Saturday, June 15, 2013

Up, Up, and Away?

Doug:  Today's a double-dose of the Last Son of Krypton.  For starters, those of you who have seen Man of Steel are invited to leave your spoiler-free impressions of the film, characters, and actors.  I for one have been curious about the casting of Russell Crowe and Kevin Costner as the father-figures; but I suppose that's no stranger than the former casting of John Schneider in the role of Pa Kent.  We'll open the doors to full discussion/disclosure in a week or so.  Thanks in advance for your courtesy to those readers who've yet to see this film.  We've slotted a post for June 25th to fully spoil with your comments.

Doug:  Additionally, we'd like you to use this link to a CNN article about Superman at the age of 75 and his continued relevance in comics, as a role model, and as the torch-bearer for the comic book industry.  It's somewhat thought-provoking, and should give you a little fodder to come back here to leave a thought or two.  Thanks!

Doug:  Below you'll see the updated Bracketology grid.  New polls for the entire 2nd round will be posted later this evening.


Humanbelly said...

This may make you crazy, but I'm gonna go slightly OT right off the bat, responding to your mention of John Schneider in SMALLVILLE. I picked up the first season at Costco (!), and have been watching it for the first time ever (never saw the show before), and I have to say that I think he was an inspired bit of casting. I come (originally) from a small Michigan farm community, and he could BE one the farm-dads I remember. And I completely understand his point of view in relating to this son and worrying about how exactly to guide him along with his gifts. Heck, I even recognize the mistakes John K makes. Kevin Costner strikes me as being cast in that model, very likely. We'll see, o'course.

Wow, 75th Anniversary. Difficult indeed to keep an ever-evolving fantasy character relevant over such a long span of time. I must confess, the red trunks are finally-- FINALLY-- starting to look silly to me, too.

I've become a philistine.


Fred W. Hill said...

I saw Man of Steel last night (as it was the 51st anniversary of my arrival on planet Earth, my friend Shane treated me). Admittedly I've never been a big fan of Superman -- among the thousands of comics in my collection, I doubt I have more than a dozen starring Superman -- but I mostly enjoyed the movie. We got another tweaked version of the origin -- some changes much more significant than others, particularly in how Lois Lane comes into the story and in the death of Pa Kent. Then there are the fight scenes -- they reminded me of nothing so much as the horrific battle between Miracle Man and Kid Miracle Man in M.M. #15 -- Alan Moore & John Tottlebon didn't flinch in how they depicted this struggle between two incredible powerhouses in a major metropolis, in which the death toll of innocent bystanders was in the thousands (and that's not counting the tens of thousands Kid Miracleman murdered before M.M. arrived on the scene). Likewise, in Man of Steel there are scenes of massive destruction, which also brings up bad memories of NYC on 9/11/01. The massive deaths weren't depicted, but I can't be convinced that all those buildings destroyed were conveniently vacant, that people weren't killed by the thousands by those explosions and falling debris even as they were attempting to flee.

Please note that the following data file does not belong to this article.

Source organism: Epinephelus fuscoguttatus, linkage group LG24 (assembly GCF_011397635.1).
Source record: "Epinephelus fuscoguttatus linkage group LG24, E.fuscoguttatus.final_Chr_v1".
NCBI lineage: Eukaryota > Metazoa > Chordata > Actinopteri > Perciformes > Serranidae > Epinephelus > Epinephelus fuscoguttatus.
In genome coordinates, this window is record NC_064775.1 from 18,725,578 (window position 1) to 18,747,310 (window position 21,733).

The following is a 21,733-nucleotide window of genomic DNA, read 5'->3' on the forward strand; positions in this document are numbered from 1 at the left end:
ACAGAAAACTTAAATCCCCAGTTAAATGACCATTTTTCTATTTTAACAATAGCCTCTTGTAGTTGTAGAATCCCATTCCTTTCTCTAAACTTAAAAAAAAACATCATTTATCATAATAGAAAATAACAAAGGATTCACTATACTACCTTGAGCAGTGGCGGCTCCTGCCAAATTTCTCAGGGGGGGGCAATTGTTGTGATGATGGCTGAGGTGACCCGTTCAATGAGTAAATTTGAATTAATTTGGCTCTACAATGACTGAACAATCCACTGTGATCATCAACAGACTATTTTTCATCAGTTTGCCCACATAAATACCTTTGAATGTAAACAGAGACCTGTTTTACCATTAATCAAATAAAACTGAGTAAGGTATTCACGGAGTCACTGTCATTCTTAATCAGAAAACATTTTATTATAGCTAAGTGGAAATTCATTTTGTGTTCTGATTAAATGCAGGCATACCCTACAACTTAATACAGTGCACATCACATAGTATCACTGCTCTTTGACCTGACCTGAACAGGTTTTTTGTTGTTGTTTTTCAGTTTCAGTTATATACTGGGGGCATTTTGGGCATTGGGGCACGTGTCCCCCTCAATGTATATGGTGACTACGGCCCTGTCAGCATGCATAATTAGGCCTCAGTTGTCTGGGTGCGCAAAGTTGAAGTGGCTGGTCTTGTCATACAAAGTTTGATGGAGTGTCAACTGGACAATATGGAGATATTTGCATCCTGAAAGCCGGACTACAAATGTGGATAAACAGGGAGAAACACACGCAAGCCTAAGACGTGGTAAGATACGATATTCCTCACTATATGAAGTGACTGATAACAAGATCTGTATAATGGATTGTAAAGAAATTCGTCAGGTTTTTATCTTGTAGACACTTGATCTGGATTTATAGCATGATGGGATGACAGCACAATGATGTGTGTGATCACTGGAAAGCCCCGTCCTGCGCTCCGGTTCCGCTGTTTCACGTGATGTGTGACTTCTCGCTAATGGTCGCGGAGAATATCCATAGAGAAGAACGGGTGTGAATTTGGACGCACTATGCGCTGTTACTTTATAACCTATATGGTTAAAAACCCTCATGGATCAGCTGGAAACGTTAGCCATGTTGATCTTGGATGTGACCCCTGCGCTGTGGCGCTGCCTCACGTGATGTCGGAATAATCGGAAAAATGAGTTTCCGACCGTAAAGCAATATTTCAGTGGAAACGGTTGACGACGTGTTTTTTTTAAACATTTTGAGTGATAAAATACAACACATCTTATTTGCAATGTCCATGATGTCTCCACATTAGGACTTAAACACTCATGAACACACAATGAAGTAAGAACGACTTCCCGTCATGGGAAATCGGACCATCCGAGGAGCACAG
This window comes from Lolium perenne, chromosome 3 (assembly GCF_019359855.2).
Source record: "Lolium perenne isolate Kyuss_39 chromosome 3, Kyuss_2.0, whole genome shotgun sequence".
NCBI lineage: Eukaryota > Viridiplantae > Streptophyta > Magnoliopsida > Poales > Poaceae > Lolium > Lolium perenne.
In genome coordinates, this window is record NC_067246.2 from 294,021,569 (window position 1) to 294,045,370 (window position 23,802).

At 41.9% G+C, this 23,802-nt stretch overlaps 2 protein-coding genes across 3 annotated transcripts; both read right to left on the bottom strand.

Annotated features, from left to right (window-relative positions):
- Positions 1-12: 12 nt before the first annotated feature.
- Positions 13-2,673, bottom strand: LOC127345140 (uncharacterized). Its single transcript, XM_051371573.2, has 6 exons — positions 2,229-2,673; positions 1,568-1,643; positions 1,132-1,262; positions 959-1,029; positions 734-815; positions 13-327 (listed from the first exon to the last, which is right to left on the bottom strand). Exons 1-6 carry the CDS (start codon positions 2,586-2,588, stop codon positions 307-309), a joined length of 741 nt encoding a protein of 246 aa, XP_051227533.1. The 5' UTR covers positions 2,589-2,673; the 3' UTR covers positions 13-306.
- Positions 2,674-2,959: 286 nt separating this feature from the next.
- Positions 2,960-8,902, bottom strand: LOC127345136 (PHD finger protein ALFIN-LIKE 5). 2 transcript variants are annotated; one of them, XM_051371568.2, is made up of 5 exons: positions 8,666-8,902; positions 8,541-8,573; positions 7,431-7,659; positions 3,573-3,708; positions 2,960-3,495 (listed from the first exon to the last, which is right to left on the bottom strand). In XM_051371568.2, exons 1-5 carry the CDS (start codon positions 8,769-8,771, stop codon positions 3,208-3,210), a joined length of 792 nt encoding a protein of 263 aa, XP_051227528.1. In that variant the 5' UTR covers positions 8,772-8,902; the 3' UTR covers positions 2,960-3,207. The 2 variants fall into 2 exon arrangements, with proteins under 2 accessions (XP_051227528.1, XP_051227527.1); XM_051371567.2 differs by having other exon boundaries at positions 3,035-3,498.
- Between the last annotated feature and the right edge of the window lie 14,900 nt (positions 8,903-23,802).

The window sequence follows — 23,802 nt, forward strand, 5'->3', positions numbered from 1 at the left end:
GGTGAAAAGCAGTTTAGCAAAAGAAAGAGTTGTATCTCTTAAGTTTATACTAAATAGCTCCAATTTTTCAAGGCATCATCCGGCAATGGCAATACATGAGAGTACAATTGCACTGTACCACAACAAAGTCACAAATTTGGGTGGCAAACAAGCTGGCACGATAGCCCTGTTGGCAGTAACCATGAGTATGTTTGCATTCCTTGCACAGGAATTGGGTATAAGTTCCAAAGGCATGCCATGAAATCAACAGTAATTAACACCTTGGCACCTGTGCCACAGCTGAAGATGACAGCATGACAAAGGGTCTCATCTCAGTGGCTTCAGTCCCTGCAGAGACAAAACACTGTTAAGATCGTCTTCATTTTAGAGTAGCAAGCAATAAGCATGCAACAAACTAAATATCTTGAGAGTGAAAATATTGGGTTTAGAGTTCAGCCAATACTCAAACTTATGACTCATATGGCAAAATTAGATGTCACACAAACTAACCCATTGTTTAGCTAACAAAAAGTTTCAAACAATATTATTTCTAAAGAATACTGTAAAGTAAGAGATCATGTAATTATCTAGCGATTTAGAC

In this context, a scene near the end that has some Superman fans upset shouldn't have been surprising at all. Even with that, Superman mostly retains his saintly aura -- after all, he was the hero who without question saved the Earth. Yet in the aftermath of that fight, he would also have a frightening taint (perhaps like the U.S. after winning WWII by using atomic bombs).
A very interesting addition to the mythos.

david_b said...

Thanks much for the article link, Doug. It was fairly insightful.

I'm split on the revelancy question regarding Supes. One the one hand, I lament the likelihood that yes, the concept of Supes is behind us now, admidst all the 'dark knight' stuff, what have you. The Supes concept is one of purity in intention, an unwaivering, simplistic force for good, but one born out of how media painted agression in the world. I weep for a world now that considers that no longer relevant, and as I so dramatically mentioned a few days ago.., I don't recognize this world any longer.